She returned to Langford and ended the relationship. She was angry but she dismissed it as a bad relationship and tried to move on. She reconnected with an old friend and started a new relationship.

Months later, in the fall, she got a call from police, who told her they had been investigating her ex-boyfriend for years, looking into allegations he was involved in a romance scam.

The news hit her hard. She already blamed herself for losing so much money to a bad boyfriend. But finding out that what she thought was a relationship was just a scam “broke me as a person,” she said.

She has spent the past year blaming and hating herself. She stopped writing in her journal because everything she wrote was negative. She tried to push her current boyfriend away, convinced he would only hurt her.

“I don’t know how I’ll come back from this. He literally just violated me physically, financially, emotionally, and every aspect that a person can be, you know? That’s what makes it hard for me to not think it’s my fault.”

Brodie Lyle Brooks, 29, was charged by Saanich police in June with 16 charges related to allegations he used dating apps to swindle nearly $200,000 over three years. The charges involve 16 individuals but police say they believe more than 30 people were directly affected.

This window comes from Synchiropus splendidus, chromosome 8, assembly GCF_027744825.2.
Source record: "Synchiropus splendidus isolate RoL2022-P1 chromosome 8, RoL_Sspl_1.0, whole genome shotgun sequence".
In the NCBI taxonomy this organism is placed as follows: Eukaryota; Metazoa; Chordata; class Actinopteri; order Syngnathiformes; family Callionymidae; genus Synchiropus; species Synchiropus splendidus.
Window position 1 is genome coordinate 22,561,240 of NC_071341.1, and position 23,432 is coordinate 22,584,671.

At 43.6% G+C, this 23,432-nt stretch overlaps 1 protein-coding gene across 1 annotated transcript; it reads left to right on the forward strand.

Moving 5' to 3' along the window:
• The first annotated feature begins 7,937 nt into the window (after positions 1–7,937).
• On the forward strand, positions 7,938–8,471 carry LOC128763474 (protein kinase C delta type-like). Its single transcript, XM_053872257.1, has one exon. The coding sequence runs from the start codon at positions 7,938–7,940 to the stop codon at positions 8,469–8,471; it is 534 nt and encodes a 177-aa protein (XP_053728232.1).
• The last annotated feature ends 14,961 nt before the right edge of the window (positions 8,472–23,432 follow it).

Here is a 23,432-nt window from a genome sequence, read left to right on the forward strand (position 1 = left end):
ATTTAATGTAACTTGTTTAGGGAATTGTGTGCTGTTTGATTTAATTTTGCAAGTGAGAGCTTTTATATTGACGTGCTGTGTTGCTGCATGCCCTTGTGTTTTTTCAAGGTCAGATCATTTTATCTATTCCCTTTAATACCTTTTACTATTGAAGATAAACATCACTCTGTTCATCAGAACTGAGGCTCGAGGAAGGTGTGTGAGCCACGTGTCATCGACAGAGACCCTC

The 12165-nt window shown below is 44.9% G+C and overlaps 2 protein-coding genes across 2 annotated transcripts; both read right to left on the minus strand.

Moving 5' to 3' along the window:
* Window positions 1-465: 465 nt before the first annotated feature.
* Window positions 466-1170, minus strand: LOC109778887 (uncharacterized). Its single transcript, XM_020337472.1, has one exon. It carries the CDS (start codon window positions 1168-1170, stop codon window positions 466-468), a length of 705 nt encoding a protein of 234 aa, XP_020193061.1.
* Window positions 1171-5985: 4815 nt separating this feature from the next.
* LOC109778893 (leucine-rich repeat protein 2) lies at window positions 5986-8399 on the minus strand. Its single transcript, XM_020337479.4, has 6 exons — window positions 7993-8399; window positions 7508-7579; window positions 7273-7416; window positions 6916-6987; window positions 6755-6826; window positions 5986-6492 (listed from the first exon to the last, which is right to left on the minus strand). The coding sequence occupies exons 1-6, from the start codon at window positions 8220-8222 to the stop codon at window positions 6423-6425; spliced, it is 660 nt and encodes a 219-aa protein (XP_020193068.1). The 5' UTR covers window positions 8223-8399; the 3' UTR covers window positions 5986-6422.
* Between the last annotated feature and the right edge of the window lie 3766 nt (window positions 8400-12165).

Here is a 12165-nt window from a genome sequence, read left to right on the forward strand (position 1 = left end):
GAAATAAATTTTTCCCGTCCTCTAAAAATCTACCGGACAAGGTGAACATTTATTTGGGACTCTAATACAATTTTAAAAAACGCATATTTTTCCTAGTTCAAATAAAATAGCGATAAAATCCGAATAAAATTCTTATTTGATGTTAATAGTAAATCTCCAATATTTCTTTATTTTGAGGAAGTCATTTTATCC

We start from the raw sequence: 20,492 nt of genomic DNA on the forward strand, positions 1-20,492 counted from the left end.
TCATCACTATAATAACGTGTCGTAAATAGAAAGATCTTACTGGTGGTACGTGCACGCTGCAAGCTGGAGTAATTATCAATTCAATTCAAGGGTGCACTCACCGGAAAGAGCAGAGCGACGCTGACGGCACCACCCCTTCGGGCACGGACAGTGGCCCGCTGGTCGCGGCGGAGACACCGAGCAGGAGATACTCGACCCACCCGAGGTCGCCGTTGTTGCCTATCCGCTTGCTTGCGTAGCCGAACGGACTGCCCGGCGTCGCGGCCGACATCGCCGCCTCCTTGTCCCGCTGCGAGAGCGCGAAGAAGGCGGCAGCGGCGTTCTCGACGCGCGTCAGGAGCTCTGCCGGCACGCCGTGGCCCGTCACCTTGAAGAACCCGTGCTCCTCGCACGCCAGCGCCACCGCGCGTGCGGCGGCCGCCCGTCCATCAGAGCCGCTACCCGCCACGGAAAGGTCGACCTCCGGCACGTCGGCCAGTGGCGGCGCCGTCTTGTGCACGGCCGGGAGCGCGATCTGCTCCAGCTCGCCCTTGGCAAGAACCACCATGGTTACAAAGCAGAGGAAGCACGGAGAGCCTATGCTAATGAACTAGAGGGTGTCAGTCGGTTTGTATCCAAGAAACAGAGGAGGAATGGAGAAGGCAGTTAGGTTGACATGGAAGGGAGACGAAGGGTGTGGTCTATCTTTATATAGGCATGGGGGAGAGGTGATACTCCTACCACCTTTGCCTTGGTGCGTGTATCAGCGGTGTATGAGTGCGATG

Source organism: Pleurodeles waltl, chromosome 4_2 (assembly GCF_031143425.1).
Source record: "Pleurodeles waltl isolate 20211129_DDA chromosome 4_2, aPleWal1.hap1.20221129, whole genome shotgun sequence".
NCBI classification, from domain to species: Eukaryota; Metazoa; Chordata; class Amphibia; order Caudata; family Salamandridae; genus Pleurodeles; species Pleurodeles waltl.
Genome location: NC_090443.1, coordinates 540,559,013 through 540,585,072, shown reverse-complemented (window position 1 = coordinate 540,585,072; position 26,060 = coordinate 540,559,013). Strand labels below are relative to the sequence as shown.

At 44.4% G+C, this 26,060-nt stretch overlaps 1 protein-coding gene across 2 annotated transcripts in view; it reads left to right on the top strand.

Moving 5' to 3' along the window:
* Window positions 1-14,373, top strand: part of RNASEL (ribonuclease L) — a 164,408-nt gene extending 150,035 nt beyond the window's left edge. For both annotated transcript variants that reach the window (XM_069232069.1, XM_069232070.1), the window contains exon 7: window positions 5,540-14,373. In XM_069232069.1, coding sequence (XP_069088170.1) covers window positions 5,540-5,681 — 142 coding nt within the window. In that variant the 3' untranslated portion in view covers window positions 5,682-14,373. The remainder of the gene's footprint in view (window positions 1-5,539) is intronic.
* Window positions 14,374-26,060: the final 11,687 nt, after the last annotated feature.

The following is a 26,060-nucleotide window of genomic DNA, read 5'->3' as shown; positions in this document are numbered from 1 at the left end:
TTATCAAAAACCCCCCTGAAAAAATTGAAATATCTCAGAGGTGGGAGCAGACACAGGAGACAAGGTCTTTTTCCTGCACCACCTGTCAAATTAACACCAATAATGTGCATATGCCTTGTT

He faces charges of fraud both over and under $5,000, false pretence and personating a peace officer related to offences that stretch from September 2019 to June 2022 in Langford, Victoria and Saanich.

Brooks was released on bail on June 19 and has a court appearance on July 24 to set a date for a hearing. Saanich police said he was released on several conditions, including that he is prohibited from using online dating apps and from entering into any private loan agreement.

The woman said she was relieved to hear about the charges. She wanted to share her story to show others the warning signs of a romance scammer “and maybe save them from it.”

The experience changed her, she says. She is now unwilling to accept behaviour that doesn’t meet her standards after what she’s been through.

“I wish I was that person at the beginning, because then none of it would have happened,” she said.